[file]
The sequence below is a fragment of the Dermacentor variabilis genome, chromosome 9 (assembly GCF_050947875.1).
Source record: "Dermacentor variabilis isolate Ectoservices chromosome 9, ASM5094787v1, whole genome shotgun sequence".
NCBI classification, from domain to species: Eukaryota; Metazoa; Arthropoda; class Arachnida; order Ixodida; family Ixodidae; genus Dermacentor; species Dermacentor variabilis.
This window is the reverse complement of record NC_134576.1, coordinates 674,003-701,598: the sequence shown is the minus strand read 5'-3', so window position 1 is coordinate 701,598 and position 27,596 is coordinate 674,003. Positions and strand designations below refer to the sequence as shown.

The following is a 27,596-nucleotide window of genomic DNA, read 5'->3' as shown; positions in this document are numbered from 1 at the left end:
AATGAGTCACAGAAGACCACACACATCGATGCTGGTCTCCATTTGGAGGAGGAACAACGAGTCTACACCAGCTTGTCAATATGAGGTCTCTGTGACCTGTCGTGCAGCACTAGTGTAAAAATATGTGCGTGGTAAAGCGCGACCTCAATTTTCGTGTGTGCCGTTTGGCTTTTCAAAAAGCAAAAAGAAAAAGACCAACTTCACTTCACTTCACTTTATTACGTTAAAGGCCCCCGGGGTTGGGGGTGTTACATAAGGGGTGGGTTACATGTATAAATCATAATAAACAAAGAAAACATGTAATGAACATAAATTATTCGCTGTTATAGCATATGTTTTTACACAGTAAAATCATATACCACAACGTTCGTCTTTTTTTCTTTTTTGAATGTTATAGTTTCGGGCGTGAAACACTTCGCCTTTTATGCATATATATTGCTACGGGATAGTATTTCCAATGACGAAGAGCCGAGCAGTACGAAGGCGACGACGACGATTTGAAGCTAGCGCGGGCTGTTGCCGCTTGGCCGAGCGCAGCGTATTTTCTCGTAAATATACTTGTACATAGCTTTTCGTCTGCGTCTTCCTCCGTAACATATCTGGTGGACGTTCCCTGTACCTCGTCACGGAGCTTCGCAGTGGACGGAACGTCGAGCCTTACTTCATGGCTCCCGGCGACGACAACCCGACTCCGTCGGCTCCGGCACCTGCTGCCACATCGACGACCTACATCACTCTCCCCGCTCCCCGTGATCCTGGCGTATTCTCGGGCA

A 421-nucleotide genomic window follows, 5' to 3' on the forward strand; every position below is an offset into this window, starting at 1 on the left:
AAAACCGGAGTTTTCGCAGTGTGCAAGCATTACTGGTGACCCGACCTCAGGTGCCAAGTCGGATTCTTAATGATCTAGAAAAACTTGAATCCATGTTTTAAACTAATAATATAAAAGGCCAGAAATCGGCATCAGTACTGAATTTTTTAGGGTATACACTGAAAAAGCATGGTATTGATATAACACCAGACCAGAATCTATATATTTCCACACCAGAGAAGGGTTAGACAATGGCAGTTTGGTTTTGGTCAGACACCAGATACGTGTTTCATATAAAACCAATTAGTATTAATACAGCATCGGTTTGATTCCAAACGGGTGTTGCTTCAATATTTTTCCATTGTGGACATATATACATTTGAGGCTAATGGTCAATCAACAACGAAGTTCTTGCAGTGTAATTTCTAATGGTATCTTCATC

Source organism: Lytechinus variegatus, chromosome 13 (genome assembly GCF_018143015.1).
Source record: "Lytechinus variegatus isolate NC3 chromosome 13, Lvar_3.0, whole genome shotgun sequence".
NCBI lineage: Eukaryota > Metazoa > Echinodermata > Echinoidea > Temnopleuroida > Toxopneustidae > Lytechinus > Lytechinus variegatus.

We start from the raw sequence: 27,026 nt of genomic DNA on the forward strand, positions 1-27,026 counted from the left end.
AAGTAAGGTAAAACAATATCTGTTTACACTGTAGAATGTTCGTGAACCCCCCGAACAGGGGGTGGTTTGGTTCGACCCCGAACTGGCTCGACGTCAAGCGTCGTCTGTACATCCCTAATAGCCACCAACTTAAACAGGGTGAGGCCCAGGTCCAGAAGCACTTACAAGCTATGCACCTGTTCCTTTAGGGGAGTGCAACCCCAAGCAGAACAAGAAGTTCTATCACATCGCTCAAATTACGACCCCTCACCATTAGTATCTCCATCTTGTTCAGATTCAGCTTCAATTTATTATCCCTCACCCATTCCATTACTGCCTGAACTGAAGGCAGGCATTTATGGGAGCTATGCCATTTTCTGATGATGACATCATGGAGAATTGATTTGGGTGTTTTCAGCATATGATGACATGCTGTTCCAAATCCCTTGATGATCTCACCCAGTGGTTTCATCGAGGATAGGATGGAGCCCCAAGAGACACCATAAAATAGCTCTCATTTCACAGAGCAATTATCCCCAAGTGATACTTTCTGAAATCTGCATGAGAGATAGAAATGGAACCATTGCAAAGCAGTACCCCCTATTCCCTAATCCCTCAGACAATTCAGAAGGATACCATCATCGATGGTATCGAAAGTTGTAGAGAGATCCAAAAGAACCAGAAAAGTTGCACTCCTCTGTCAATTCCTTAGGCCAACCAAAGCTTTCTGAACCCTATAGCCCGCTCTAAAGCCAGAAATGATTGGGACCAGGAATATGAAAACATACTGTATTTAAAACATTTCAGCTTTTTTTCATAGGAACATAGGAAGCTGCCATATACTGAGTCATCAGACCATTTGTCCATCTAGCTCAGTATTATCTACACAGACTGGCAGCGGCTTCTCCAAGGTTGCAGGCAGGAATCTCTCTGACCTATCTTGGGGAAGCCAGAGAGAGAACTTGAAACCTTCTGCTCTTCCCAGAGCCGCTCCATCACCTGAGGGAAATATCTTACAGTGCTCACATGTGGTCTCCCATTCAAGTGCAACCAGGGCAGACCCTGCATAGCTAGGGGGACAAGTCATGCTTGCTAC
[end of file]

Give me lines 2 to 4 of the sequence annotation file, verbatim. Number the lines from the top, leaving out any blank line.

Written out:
Source record: "Dermacentor variabilis isolate Ectoservices chromosome 9, ASM5094787v1, whole genome shotgun sequence".
NCBI classification, from domain to species: Eukaryota; Metazoa; Arthropoda; class Arachnida; order Ixodida; family Ixodidae; genus Dermacentor; species Dermacentor variabilis.
This window is the reverse complement of record NC_134576.1, coordinates 674,003-701,598: the sequence shown is the minus strand read 5'-3', so window position 1 is coordinate 701,598 and position 27,596 is coordinate 674,003. Positions and strand designations below refer to the sequence as shown.